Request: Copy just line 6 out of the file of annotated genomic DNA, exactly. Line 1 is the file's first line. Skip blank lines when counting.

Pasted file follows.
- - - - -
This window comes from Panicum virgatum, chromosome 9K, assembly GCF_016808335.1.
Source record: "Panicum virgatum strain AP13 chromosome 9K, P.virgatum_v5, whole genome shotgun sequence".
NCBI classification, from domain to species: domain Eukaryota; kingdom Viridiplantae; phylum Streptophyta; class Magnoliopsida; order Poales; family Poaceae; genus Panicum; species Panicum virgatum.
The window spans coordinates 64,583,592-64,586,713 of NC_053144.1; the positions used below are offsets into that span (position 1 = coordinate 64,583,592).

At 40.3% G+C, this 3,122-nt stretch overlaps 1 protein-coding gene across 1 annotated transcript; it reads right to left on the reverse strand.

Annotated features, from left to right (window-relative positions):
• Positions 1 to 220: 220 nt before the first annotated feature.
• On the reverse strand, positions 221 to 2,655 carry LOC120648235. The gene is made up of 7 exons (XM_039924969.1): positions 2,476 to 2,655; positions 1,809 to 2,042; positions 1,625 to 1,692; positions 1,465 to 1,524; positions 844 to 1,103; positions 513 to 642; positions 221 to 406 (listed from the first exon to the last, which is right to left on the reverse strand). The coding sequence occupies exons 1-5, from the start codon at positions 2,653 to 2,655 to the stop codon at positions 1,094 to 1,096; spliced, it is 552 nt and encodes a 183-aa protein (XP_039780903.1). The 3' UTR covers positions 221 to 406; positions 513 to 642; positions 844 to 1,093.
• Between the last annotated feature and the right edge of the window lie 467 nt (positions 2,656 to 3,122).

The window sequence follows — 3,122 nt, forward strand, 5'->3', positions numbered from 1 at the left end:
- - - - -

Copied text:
Annotated features, from left to right (window-relative positions):